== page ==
It’s in these moments of unexpectedness that No Man’s Sky is at its best. But far from creating a teeming universe full of wonder, I can’t get over the fact that there’s a semblance of sameness to almost everything I’m experiencing. The central allure of No Man’s Sky is that the game contains a vast, procedurally generated galaxy. The developers claim there are so many planets in No Man’s Sky, that if you visited one planet every second, our own sun would burn out before you saw them all. They also claim that there are over 10 million unique species in No Man’s Sky, “more than there are on Earth.” (Although this is a gross exaggeration).


Yet, the truth is that in the 10 hours or so I played No Man’s Sky, most of this so-called scope remained hidden from me. Instead, what I felt was an overwhelming sense of homogeneousness. Perhaps this is realistic: An infinite universe might still only ever have a finite supply of wonder within it. Armed with a ticket to ride a faster-than-light starship, perhaps the natural result of touring the galaxy is a sort of existential ennui, as you realize that, actually, most gas giants, asteroid belts, and red dwarfs actually start looking the same, when they are trivially within reach. Maybe the same is true with 10 million alien species, and even galaxy-spanning civilizations too?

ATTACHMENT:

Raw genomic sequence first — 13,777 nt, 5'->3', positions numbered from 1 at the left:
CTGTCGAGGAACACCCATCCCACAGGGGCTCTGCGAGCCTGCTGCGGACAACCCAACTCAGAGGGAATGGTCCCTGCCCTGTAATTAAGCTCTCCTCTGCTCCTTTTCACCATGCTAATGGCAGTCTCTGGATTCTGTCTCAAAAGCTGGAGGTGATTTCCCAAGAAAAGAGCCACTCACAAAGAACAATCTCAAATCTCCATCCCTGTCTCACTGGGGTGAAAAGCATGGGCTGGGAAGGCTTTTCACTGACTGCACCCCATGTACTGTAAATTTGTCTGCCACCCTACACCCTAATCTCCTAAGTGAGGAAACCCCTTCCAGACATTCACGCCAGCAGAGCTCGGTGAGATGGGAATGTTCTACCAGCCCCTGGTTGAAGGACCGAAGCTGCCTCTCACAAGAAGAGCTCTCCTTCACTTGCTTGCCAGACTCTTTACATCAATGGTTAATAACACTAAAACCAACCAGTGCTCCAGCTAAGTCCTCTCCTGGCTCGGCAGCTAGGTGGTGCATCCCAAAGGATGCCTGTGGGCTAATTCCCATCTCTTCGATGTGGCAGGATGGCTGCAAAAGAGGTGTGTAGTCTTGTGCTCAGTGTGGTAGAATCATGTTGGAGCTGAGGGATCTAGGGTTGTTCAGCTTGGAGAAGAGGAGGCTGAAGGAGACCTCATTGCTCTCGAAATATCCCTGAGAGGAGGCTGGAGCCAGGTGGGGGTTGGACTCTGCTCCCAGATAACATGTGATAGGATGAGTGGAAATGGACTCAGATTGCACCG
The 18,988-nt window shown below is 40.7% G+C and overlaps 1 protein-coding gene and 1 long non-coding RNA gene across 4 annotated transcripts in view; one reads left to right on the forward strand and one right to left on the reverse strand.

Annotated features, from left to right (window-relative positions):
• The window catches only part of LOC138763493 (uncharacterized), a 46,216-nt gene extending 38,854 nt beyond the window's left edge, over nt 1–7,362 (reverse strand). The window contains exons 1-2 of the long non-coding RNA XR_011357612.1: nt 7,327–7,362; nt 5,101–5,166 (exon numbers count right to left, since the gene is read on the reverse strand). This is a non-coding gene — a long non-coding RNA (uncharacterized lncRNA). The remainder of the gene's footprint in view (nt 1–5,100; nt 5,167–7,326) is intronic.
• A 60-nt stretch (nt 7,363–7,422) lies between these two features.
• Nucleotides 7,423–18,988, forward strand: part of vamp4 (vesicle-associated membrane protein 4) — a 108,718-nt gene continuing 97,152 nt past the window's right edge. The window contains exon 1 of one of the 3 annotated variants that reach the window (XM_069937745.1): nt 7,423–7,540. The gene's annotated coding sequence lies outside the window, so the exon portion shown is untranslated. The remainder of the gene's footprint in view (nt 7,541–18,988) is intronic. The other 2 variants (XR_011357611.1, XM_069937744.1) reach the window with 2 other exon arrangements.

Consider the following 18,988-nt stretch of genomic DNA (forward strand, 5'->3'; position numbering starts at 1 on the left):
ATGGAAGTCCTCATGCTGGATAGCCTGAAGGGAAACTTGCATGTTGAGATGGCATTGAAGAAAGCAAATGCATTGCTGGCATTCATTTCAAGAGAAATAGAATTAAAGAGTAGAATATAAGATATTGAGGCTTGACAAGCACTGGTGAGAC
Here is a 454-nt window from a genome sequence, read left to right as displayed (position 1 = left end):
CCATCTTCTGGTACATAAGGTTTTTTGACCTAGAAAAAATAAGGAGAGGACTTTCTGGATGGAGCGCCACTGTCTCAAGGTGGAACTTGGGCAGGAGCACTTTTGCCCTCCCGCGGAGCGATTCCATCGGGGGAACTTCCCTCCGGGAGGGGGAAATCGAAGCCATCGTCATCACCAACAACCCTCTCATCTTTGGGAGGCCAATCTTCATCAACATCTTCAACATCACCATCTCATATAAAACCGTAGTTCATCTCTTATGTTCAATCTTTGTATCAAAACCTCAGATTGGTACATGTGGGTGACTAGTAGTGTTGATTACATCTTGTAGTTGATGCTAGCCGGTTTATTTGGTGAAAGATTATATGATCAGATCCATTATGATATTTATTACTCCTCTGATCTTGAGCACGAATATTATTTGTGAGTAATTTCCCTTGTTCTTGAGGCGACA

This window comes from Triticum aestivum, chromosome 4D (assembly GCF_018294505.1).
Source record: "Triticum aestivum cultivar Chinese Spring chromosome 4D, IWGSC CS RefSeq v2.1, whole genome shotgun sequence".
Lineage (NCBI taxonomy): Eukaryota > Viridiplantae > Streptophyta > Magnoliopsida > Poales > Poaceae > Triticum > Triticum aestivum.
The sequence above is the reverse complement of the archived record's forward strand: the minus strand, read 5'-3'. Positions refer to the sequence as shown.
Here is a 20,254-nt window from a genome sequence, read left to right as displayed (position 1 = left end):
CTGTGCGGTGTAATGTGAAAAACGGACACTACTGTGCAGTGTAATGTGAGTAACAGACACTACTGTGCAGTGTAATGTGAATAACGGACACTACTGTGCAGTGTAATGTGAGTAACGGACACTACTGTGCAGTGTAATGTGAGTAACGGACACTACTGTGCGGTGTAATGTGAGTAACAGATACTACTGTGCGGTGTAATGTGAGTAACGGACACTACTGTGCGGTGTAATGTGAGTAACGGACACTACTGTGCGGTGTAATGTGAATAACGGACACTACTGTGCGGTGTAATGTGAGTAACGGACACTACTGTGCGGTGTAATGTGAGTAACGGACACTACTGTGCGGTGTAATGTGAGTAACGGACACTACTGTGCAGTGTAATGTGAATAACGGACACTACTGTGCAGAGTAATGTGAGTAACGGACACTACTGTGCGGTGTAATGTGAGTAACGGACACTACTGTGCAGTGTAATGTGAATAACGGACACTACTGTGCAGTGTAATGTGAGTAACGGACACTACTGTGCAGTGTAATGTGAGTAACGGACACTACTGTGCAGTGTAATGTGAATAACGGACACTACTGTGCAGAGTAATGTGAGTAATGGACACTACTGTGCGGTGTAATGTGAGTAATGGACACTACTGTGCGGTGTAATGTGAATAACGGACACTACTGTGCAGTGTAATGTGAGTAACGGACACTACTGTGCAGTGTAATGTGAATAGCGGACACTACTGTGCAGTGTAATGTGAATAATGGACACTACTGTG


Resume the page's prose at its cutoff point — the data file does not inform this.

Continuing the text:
I think, though, I could deal with that more than the feeling that there’s not much to No Man’s Sky besides 18 quintillion planets. It would be one thing if the game just presented me with a simulation of a breathtaking universe to explore, but it doesn’t. This is still, ostensibly, a game, so it’s filled with all sorts of artificial barriers to overcome, none of which are very fun. I can’t just jump in my starship to go see anything I want. First, I have to build a warp drive, which requires me to zap a bunch of space rocks for an hour or until I have the proper materials. Even when I build my warp drive, though, it can only jump one star system away; to go any farther, I need to blast more space rocks for a few hours, to upgrade the drive. Then I need to blast space rocks for the warp cells to fuel that drive. It turns out that in No Man’s Sky, exploring the cosmos is just a momentary interlude to busting up rocks in an extraterrestrial chain gang.

Ten hours is, of course, only enough time to scratch the surface of a game like No Man’s Sky. But perhaps what makes the game seem disappointing is that it feels like there isn’t actually much beneath that surface. No Man’s Sky feels wide, but not deep. As a universe sim, it’s perhaps a little too accurate, because in No Man’s Sky, just like in reality, most of the universe is actually pretty similar, and traveling far enough to see something truly unique is a huge pain in the butt.

[All Images: via Hello Games]